Garden Action

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Planning a Water Garden

Water is always an appealing feature in any garden and its presence does not need to be limited by garden size. At all times of the year, patterns of sound, movement and reflection make it particularly attractive.

The development of low voltage pumps and plastic liners make possible the creation of fountains, artificial streams and waterfalls that were once costly fancies.  Water features create an environment that allows you to grow a further range of plants, adding another level of interest.
When deciding upon a water feature, we must bear in mind the size and style of garden.  In a large, informal garden, a large pond and watercourse is possible.  In a small, urban garden, a formal pool may be more suitable.  We must bear in mind the safety of children and not form areas of great depth where they may be present.


Ponds are effective where reflections can mirror eye-catching features like statuary, groups of trees or plants.  A small pond can act as ‘surprise’ in a secluded area. Check the main viewing points, such as main house windows and seating areas and remember that you need to consider the angle of reflection when deciding upon site.  The reflection will appear midway between the viewing point and the feature. Just like land plants, an open, sunny position away from trees is the best place for water plants.  Check for the possibility of chemical runoff or leaching from other parts of the garden.
Informal ponds should have an irregular shape and bounded by natural materials to link it with the garden.  Plantings around the edges can break up the outline and merge with the garden.  In contrast, a formal pond may have a geometric shape and the edges can be of cut stone or pavers to form an additional feature.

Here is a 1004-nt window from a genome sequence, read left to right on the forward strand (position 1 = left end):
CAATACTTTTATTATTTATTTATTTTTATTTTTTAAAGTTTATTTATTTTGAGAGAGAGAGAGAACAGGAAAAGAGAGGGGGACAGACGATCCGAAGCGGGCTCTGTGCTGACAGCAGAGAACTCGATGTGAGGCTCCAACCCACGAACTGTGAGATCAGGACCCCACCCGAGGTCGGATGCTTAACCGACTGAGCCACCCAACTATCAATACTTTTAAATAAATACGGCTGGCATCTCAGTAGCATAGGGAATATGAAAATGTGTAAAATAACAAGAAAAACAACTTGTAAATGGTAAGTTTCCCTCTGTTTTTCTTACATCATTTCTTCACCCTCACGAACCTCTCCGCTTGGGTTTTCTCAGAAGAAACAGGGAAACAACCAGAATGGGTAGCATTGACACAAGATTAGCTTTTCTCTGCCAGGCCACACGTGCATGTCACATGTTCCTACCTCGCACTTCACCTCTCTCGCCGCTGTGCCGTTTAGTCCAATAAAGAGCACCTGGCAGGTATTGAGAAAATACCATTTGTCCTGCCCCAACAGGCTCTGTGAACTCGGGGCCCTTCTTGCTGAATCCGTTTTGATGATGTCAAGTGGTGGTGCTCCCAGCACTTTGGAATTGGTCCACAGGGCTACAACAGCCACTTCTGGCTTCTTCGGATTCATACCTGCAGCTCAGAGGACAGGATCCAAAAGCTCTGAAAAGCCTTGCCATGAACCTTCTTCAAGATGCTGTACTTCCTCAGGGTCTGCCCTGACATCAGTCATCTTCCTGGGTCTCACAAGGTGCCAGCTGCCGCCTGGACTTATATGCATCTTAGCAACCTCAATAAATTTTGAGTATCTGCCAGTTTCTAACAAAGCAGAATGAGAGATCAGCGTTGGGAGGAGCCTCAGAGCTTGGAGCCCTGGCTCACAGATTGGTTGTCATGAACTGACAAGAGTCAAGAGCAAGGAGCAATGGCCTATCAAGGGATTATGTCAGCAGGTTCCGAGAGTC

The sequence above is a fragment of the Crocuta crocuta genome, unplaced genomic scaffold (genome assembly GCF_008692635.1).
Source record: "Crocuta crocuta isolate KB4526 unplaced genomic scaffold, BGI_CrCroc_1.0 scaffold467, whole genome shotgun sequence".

An Informal Pond

The Elements of a Formal Pond


Moving Water

The style of moving water must be considered.  Fountains are used in more formal settings and as a focal point, adding sound and movement.  Splashing water gives an impression of coolness in hot weather and introduces oxygen to the water, benefitting both fish and plants.  Some water plants, like water lilies, do not tolerate disturbed water and should be sited some distance away. 

A fountain featuring in a formal setting


Water spouts provide the pleasure of running water to the smallest of gardens.  They can range from the simplest springs running over stones to small statuary and architecturally shaped features.  A simple, low voltage pump circulates water through a pipe from the pool up to an outlet.

A natural-looking waterfall in a small garden


Few gardens are fortunate in having a natural stream.   A circulating watercourse falling into a pool or reservoir is possible, making use of changing levels.  ‘Canals’ can be made in formal gardens and natural rocks and stones with moisture loving plants can be used to edge streams in informal gardens.

Bog Gardens

A bog garden makes an interesting feature in informal gardens.  Next to pond, a bog garden forms a transition between land and water.  A pond liner can be adjusted to allow an overspill from the pond or placed under the soil to provide a suitable environment for water tolerant plants.  A bog garden is a better use of naturally waterlogged areas rather than installing drains.

A bog garden can make a transition between land and water